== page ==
The following three essays deal with LDS perspectives on the Jews and Israel. In keeping with its main objective of publishing scholarly views on LDS topics, BYU Studies is pleased to assemble here three approaches to this very complex, religiously and politically sensitive subject.
In the first essay, Grant Underwood discusses Steven Epperson’s book on the Mormons and the Jews (a published version of his doctoral dissertation at Temple University). Epperson’s work, heavily influenced by broad contemporary American attitudes toward Jews, tends to emphasize the independent covenantal standing of the Jews before God. His book rejects the view that the Jews must eventaully convert to Christianity in order to be acceptable to God. Underwood supplies contrary evidences from early Mormon sources and takes issue with a number of points advanced by Epperson’s analysis.
Epperson then follows by reviewing Robert Millet and Joseph McConkie’s book on the call and election of the house of Israel. Frequently quoting from various LDS sources, Millet and McConkie chart a path for the salvation of the house of Israel, including the Jews, that draws heavily on the concepts of the blood of Israel and coming to Christ. Alert to anything that might in any way be seen as anti-Semitic, Epperson offers some sober reminders that God loves all people and deals with his various children in their own time and way.
The differences of language and interpretation found in these two books are due, in part, to certain degrees of ambivalence that have existed in Mormon teaching and rhetoric regarding the Jews from the beginning. In order to explain how those strands of thought have been emphasized or deemphasized from decade to decade in the history of the Church, BYU Studies invited Arnold Green to write a bibliographic essay summarizing and assessing the corpus of LDS writings about the Jews. His study, which compiles in its footnotes numerous significant references on the subject, shows how LDS positions have oscillated on such factors as God’s judgment against or forgiveness of the Jews, the relative importance or unimportance of race or lineage, the relevance of the return of the Jews to Israel in relation to their attitudes toward Christ, and other pertinent sentiments. Like pistons, these interconnected issues have risen and fallen and risen again as the work of LDS theology has moved from era to era.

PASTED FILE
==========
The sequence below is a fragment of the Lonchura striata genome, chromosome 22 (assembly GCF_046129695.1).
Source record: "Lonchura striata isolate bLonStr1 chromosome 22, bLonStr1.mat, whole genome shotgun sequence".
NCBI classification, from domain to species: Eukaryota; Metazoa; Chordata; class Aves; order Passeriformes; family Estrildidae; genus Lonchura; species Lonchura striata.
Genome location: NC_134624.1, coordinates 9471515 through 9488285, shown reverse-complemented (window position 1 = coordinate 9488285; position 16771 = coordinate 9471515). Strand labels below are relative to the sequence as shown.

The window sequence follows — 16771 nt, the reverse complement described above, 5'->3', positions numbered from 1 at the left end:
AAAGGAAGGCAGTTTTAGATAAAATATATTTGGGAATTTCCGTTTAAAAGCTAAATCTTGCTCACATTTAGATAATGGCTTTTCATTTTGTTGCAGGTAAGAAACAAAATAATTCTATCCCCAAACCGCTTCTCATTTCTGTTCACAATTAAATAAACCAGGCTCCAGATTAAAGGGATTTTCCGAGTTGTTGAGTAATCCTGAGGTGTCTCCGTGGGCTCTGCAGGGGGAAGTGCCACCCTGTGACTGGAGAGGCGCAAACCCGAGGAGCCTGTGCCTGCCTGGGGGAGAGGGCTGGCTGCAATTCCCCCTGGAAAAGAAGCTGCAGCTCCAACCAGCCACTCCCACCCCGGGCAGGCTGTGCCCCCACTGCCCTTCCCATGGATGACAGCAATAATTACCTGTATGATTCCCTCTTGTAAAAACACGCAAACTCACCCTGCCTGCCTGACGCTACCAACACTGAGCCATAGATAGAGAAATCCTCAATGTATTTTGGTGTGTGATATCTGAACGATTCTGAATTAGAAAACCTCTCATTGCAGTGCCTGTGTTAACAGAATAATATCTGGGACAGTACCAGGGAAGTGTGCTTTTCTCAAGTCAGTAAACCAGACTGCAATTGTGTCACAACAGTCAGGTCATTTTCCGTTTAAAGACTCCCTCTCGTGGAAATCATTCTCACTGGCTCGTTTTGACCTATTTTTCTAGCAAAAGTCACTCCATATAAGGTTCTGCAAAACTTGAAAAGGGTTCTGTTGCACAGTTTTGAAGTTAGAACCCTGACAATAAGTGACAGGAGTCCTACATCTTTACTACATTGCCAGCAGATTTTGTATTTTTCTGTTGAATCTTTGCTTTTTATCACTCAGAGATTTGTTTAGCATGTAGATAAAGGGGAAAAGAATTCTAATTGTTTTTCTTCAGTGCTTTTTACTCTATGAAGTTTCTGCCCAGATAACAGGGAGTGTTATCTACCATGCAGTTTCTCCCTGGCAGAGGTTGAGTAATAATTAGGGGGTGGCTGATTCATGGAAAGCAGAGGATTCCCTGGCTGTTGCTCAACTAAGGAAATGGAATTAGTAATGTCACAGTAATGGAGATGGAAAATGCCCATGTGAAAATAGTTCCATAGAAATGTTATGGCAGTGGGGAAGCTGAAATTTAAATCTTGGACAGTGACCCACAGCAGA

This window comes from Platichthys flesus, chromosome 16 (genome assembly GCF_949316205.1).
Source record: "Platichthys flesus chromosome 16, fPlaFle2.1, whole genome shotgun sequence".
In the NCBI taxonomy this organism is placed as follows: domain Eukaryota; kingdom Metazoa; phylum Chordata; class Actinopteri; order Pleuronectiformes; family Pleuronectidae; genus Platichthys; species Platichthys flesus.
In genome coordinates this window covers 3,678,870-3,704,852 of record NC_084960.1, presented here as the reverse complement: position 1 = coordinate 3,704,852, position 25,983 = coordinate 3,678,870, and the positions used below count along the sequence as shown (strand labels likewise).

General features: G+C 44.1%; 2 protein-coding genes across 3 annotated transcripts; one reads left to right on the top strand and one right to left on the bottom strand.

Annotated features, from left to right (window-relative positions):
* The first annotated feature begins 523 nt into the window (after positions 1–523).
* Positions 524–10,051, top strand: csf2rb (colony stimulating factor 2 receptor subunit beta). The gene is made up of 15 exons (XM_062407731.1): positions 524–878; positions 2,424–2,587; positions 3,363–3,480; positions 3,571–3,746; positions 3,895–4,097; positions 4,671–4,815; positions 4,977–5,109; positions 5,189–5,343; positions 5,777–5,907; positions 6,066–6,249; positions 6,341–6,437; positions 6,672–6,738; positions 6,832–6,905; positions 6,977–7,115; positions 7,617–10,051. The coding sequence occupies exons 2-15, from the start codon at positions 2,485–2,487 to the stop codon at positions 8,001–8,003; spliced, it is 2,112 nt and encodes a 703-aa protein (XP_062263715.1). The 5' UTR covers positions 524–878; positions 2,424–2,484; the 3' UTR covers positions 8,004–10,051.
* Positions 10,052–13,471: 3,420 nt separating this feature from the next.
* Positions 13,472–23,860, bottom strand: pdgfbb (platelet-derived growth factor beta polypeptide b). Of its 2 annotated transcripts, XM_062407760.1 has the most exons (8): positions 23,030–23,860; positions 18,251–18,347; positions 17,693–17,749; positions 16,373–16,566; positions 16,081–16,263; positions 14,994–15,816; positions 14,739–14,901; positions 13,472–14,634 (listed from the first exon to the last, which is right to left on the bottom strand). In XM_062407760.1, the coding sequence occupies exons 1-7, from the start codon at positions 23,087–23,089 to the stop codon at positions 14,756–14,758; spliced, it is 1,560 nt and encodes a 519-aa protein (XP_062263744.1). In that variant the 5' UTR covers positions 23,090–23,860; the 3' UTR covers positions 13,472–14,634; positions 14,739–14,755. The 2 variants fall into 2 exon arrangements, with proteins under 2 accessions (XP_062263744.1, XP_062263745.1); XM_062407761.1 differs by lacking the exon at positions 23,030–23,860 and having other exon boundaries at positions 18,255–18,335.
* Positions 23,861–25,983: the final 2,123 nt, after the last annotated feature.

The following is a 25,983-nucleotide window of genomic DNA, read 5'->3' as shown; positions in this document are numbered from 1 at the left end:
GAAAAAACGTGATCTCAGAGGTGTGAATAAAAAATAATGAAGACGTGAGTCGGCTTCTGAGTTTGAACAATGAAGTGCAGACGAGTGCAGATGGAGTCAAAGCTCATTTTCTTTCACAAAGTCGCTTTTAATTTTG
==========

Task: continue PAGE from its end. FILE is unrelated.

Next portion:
People often ask, What is the Mormon position on the Jews? or on any number of other similar topics. Within bounds, answers can usually be given to such questions. Where dispositive doctrines have not been propounded by the Church, however, several Mormon views may well exist. In some ways, such variety may expose an unsettled openness in meaning; in other respects, this multivalence may positively reflect the richness of a living religion.
When those of us on the board of editors for Macmillan’s Encyclopedia of Mormonism were counseled by that project’s Church advisors, we were encouraged to be clear wherever an issue was settled but to be open-ended if it was not. Our objective was not to cut off discussions in Church classes or meetings, but to present information that each person might find helpful in addressing the relevant topic.
As editor of BYU Studies, my aims are the same. Clearly, the LDS outlook on the history and salvation of the Jewish people opens onto a wide-angled landscape. Hopefully, readers will find in all parts of the following collection a combination of thorough scholarship, well-meaning scrutiny, and faithful reflection on Latter-day Saint interests in the temporal and eternal welfare of our Jewish brothers and sisters.